Background At the present time three drugs (pregabalin, duloxetine, milnacipran) are approved by the American Food and Drug Administration (FDA) for the treatment of fibromyalgia. There is no medication currently that is capable of complete symptom control, as the available drugs have been shown to improve only one or two fibromyalgia symptoms.
Objectives The aim of the present study was to assess the potential additive or synergistic effects of combined pharmacotherapy in comparison to monotherapy in treatment of fibromyalgia.
Methods This was a retrospective study reviewing 785 patients diagnosed with fibromyalgia. Pregabalin, flexibly dosed (50-450 mg/day), was administered to 122 fibromyalgia patients in combination with Duloxetine, also flexibly dosed (30-120 mg/day), or Milnacipran (25-200 mg/day). Three hundred and thirty-four patients were administered one of the three FDA approved drugs alone. Outcome measures included the Fibromyalgia Impact Questionnaire (FIQ), The Brief Pain Inventory (BPI) and the patients’ Global Improvement scale (PGI). Emergent adverse reactions were also recorded.
Results Treatment with pregabalin in combination with either duloxetine or milnacipran was superior to monotherapy in regards to improvements in fibromyalgia severity, sleep quality, depression and pain interference with daily activity. Combination therapy resulted in an improvement in the pain score of 29.3% when compared to that of monotherapy.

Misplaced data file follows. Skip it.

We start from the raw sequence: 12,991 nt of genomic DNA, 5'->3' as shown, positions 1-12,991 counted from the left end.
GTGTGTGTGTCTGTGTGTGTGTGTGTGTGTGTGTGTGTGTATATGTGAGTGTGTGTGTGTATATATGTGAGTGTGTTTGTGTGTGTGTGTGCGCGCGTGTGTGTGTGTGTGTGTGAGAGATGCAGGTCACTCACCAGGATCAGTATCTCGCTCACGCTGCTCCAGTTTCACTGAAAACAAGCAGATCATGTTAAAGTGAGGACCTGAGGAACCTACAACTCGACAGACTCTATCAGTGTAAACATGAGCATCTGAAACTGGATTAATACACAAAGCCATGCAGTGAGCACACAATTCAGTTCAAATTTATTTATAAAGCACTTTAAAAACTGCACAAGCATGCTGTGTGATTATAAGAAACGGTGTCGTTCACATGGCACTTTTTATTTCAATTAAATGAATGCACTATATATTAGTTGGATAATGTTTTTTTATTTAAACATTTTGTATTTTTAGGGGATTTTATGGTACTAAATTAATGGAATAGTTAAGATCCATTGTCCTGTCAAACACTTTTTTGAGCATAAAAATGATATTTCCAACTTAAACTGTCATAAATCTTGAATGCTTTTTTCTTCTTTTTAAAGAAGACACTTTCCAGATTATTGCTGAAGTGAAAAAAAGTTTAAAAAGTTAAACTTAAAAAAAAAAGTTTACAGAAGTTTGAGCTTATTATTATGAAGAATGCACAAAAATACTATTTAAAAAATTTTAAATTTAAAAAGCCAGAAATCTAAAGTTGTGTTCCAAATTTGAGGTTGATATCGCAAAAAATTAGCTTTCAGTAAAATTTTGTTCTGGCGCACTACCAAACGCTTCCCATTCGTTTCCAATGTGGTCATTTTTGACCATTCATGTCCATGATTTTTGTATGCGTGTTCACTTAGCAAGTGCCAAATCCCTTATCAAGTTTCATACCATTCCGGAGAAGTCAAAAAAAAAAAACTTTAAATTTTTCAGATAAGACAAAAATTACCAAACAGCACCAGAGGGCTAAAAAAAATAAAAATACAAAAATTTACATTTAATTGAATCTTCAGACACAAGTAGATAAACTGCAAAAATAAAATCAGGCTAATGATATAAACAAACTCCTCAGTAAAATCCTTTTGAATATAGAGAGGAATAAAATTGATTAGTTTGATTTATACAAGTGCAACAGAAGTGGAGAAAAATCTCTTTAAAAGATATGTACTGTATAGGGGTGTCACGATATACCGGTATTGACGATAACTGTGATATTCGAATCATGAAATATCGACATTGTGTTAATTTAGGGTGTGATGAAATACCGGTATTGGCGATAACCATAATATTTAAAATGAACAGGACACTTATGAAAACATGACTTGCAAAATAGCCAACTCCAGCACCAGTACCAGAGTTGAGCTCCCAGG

Conclusions Treatment with combined pharmacotherapy significantly improved fibromyalgia severity and associated symptomatology. Combination therapy is synergistic in their effects and yields greater results in multiple symptom domains compared to that of monotherapy. Larger, prospective trials should be developed to test this conclusion and to assess safety and tolerability of combination therapy.
Disclosure of Interest S. Metyas Consultant for: Pfizer Pharmaceuticals, M. Ibrahim: None Declared, E. Ortiz: None Declared, S. Maher: None Declared, D. Arkfeld Consultant for: Cypress Pharmaceuticals